The most frequently asked question about The Last Guardian is whether it's worth all those years of waiting. Well, in short, of course not. The Last Guardian is not the greatest game of all time, nor is it a masterpiece capable of breaking barriers. If this was the kind of unrealistic expectation you had for The Last Guardian, then you're in for a massive letdown. On the other hand, there are those that predicted a disaster, a game that would never be able to come together. That assumption is also wrong. Instead, The Last Guardian is "merely" a good game, a special experience that deserves to be played, despite several flaws.
This PS4 exclusive was developed by Team Ico and created by the mind of the great Fumito Ueda - in short, the same people that gave us Ico and Shadow of the Colossus, and this heritage is evident throughout the game. In fact, The Last Guardian seems to be almost embedded in a concept between those two games. Like Ico, you will be exploring a huge medieval-inspired structure, tweaked with some bizarre technology, all the while working your way through platforms and puzzles while in control of a young man. The big difference compared to Ico is that, instead of a fragile girl, this time you will be accompanied by Trico, a huge creature that could have been one of the colossi of Shadow of the Colossus.
Trico is the star of The Last Guardian, and possibly the biggest reason for the game's successive delays. This is easily the most vivid creature we've seen in a game, to the point of it almost being scary. The brilliant AI behaviour is accompanied by innumerable details of great quality that help to develop the creature's credibility. Animations and ear-ticks, the way he plays with barrels and objects, how puzzled he sometimes looks at the boy, and the numerous sounds he produces in different contexts - they're all elements that combine to create this fantastic creature.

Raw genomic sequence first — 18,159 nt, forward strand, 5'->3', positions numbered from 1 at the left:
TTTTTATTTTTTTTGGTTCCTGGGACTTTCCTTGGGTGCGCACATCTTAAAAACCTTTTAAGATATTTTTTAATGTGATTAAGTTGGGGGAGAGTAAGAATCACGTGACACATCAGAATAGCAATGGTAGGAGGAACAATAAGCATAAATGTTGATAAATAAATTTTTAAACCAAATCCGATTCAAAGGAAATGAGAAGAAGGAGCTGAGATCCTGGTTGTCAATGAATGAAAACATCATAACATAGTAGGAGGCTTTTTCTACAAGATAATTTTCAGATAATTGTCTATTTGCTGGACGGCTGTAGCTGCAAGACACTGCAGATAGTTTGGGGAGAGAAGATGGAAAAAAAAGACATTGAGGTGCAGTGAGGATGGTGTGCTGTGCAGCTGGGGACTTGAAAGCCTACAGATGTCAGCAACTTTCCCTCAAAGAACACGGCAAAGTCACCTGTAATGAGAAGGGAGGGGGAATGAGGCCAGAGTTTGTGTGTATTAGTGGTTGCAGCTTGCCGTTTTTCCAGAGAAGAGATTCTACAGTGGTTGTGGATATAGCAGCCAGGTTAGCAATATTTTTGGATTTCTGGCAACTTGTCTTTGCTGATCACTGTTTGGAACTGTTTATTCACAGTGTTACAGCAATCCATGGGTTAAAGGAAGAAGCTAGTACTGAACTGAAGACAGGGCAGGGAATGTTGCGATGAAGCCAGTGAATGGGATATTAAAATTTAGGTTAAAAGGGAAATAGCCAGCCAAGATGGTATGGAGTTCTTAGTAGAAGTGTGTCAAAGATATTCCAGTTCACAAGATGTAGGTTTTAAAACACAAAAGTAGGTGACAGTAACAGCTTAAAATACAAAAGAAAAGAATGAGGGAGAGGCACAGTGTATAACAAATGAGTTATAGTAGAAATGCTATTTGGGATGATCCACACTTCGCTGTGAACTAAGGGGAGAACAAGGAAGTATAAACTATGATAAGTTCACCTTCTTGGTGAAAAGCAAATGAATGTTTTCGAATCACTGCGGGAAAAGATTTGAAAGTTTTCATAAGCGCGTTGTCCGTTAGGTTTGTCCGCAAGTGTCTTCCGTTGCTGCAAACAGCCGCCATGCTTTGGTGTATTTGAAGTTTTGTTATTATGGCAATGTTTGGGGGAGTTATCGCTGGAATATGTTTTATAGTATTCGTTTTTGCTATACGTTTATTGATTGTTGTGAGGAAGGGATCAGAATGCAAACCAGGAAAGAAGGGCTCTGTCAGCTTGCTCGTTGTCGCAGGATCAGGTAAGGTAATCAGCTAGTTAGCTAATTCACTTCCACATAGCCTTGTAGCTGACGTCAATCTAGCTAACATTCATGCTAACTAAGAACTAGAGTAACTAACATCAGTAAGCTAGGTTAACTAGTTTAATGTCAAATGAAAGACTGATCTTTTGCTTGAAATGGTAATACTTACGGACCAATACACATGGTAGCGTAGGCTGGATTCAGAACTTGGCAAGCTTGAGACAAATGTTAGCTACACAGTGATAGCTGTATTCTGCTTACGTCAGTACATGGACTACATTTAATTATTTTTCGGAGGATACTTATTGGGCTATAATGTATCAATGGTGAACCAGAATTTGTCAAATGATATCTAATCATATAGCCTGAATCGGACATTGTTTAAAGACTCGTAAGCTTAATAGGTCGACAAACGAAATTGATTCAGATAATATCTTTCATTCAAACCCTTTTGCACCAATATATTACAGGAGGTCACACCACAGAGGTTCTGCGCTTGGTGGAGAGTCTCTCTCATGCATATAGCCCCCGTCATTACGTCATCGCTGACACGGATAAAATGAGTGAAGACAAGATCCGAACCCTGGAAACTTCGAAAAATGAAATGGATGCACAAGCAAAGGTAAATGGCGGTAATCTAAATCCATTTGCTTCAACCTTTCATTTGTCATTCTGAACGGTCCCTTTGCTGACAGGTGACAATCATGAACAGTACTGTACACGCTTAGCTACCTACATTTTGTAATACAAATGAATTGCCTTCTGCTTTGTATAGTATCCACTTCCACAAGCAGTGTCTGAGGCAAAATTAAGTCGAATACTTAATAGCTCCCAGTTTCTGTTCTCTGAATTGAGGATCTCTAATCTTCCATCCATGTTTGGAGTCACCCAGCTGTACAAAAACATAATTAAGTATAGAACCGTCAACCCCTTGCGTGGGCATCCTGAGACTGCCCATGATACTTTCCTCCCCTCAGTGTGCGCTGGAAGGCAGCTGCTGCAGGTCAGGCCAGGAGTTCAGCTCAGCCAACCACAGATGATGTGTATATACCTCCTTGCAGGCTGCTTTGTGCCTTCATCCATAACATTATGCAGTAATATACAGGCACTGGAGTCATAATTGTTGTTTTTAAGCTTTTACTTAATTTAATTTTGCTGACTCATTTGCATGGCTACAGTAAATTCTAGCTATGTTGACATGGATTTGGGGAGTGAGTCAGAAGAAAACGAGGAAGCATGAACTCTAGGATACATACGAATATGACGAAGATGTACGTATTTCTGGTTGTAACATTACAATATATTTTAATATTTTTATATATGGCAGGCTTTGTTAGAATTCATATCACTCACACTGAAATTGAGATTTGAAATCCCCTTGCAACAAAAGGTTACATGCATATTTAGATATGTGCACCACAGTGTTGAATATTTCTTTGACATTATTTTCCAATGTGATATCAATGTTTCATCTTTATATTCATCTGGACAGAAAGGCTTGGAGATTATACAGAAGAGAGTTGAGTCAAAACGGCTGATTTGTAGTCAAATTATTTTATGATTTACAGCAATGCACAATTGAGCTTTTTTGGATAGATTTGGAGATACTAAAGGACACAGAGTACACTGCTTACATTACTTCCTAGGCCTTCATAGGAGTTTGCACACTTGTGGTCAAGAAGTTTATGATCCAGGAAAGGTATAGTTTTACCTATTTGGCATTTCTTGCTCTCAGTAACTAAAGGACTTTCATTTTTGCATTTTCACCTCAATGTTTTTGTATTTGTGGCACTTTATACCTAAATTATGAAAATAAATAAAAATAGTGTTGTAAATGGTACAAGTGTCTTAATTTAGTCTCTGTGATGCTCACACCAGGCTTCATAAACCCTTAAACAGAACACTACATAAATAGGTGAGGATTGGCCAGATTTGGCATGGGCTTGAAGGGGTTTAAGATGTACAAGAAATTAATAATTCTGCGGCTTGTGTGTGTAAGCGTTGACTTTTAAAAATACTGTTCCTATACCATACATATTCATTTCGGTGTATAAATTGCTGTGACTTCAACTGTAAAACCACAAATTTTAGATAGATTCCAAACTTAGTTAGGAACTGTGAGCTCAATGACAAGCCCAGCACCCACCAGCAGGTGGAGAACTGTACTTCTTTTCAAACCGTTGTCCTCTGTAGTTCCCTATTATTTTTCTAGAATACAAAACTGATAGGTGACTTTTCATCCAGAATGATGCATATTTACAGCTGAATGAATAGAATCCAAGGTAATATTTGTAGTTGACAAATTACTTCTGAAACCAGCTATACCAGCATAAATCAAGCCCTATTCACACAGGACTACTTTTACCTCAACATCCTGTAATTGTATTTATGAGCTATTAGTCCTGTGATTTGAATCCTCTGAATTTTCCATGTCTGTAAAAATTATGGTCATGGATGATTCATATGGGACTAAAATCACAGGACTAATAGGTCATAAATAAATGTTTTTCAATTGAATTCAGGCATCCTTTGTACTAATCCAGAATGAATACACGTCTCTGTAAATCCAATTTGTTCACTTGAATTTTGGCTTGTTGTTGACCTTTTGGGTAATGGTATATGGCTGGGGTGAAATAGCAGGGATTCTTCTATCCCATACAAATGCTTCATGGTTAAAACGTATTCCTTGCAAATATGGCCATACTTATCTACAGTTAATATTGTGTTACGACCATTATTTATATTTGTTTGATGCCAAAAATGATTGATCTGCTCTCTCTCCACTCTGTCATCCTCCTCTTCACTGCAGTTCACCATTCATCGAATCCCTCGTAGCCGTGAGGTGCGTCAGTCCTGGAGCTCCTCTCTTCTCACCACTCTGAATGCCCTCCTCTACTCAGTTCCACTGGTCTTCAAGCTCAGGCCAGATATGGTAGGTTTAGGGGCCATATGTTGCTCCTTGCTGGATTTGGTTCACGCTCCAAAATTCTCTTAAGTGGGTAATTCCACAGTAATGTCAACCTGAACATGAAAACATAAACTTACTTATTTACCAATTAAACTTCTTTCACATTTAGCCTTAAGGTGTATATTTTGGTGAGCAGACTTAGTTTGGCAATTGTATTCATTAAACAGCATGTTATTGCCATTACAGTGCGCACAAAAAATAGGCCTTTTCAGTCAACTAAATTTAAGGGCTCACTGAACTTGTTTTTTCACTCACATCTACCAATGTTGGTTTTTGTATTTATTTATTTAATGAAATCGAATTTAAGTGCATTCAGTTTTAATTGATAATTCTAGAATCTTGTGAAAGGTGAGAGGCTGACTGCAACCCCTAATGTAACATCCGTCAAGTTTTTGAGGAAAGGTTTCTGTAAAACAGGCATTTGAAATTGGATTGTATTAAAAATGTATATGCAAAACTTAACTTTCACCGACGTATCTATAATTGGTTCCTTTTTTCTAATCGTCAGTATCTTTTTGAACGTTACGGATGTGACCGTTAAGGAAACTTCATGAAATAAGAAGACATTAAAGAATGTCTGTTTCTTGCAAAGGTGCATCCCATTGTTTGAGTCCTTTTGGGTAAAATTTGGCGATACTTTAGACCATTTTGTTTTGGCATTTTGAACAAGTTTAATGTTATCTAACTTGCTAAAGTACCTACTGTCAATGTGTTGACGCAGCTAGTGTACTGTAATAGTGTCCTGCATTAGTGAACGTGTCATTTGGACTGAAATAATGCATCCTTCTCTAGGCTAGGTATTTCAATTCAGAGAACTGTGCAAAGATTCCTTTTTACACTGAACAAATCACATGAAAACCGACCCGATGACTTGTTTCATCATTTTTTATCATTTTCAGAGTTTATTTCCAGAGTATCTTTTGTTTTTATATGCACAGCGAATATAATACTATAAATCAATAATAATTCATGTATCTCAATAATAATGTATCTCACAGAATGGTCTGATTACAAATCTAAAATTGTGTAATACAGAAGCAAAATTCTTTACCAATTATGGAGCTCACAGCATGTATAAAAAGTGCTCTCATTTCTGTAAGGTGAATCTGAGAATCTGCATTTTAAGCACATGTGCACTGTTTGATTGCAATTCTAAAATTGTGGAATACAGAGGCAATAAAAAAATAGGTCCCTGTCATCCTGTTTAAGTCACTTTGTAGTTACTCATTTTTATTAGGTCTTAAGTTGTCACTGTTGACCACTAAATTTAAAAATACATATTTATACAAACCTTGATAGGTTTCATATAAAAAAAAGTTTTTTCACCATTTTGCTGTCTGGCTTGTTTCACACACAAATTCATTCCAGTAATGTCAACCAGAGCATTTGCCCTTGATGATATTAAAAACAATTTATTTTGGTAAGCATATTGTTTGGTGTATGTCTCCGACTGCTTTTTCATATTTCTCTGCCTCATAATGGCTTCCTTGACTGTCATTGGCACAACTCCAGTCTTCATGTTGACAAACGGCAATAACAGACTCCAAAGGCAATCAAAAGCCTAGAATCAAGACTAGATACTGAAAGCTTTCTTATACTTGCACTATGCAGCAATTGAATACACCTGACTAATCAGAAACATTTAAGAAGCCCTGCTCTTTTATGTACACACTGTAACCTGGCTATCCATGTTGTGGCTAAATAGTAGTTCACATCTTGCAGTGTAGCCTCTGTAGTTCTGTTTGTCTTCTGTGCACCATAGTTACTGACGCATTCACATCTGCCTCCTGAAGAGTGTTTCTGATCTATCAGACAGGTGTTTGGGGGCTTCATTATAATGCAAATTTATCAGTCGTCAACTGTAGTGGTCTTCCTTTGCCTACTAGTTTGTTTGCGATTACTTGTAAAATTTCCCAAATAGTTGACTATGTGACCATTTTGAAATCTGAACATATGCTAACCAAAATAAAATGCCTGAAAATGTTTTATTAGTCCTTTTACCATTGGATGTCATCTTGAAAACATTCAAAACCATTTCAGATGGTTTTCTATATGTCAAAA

The credibility of Trico's animations and sounds is impressive, but it's his behaviour in the game that helps sell the illusion that we're dealing with a living creature. Games rarely have the courage to put AI controlled characters accompanying the player for long periods of time, and when they do, we usually see bizarre behaviour, such as when they get stuck on the scenery, or block the player's path. Now imagine that these characters were the size of a building and had to jump between numerous platforms, interact with objects, and go through small, narrow passages. The fact that Trico's behaviour is so believable, without causing some of the aforementioned problems, is possibly the biggest triumph of The Last Guardian and its creators.
The player can never directly control Trico, but may suggest certain things. The boy has four actions that he can perform - jump, push, crouch, and interact - all executed with the DualShock's face buttons. If you press R1 (alone it calls Trico) and one of the face buttons, you will suggest Trico to perform the same action, like jumping and interacting. There are puzzles that require these actions, and the game doesn't make it very clear that you can make these suggestions, so remember them.
Creating an artificially intelligent character with such credible behavior, following the player, facing opponents, and interacting with objects that are not always fixed, must have been one of the main factors in the delay. Maybe that's why we've never seen an AI character behave so realistically, and that's why it's unlikely that we're going to see anything similar anytime soon, because it's simply not worth the effort. As fantastic as Trico is, it has little impact on the quality of the game. If the gameplay is not interesting or varied, or if the design of the levels is not good, the actions of an AI-controlled character simply won't matter.